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Your marriage is over, but you’re still in love with your health insurance.

Unfortunately, if you are insured through your ex's job, you can’t stay on that employer's health plan after your divorce. Some policies will even bump you off the plan after legal separation, says Penny Gusner, a consumer analyst with Insure.com.

There is one way to buy yourself some time: Pay for insurance under COBRA, a provision of the Consolidated Omnibus Budget Reconciliation Act that lets you extend your existing coverage for up to 36 months. Not all plans and circumstances are covered, but organizations with 20 or more employees are typically required to offer the option.

COBRA can be a good solution for short-term coverage. It might make sense if, for example, you have already met your deductible for the year, or you are about to start a new job with insurance and don’t want a gap in coverage.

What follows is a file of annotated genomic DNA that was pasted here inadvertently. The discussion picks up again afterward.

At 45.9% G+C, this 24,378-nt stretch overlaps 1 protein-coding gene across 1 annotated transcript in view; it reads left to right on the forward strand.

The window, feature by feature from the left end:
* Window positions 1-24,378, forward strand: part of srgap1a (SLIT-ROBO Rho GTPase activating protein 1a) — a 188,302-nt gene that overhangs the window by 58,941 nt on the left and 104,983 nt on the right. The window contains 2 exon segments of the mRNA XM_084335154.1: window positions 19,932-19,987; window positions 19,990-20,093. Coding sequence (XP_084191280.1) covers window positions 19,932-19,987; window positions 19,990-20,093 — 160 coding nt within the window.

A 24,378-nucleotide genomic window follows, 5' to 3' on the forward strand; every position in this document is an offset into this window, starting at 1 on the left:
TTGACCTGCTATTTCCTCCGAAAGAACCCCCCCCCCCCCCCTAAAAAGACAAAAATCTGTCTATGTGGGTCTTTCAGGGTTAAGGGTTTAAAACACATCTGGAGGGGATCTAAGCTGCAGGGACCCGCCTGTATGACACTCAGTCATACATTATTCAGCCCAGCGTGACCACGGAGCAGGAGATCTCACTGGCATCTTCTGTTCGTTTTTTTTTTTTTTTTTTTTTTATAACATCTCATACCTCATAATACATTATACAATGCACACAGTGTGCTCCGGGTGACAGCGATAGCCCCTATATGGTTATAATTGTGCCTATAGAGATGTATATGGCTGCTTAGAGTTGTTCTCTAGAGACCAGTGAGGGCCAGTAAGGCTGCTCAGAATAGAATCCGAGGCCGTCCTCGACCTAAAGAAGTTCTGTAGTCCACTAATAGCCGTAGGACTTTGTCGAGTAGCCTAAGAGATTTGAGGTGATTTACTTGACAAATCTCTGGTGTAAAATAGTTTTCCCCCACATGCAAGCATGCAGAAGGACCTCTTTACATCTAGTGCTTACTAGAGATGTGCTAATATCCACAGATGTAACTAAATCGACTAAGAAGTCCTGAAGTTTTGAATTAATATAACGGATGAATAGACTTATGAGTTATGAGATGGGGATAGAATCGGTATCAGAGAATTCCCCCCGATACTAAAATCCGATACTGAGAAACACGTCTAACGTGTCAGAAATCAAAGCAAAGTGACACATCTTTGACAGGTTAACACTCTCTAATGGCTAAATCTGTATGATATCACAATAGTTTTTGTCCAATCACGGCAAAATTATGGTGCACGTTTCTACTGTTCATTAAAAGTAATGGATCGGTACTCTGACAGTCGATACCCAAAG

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Depending on your age and insurance needs, however, COBRA is likely to cost more than what you’d pay on your own, Gusner points out. With COBRA, you pay the full share of the premium—the employer no longer chips in—plus a 2% administration fee.

Over the long run, most people are likely to do better shopping around for a comparable plan, moving into a lower cost plan with a higher deductible, or signing up for their own employer’s insurance, assuming that’s an option.

In the case of divorce, you can move over to your own employer’s plan outside of the normal enrollment window. The grace period is typically 30 days. Similarly, you can shop for an individual insurance policy via the Health Insurance Marketplace outside of the normal open enrollment period if you lose your insurance and qualify for special enrollment.

Given the high cost of health insurance—and the potentially catastrophic cost of going without—soon-to-be divorcees should be sure to factor it into the divorce settlement, says Bonnie Sewell, a certified financial planner and author of Love-Jacked! Divorce Your Spouse, Not Your Dollars.

Don’t wait for the D-I-V-O-R-C-E to become final before you think through the cost of going it alone on health insurance.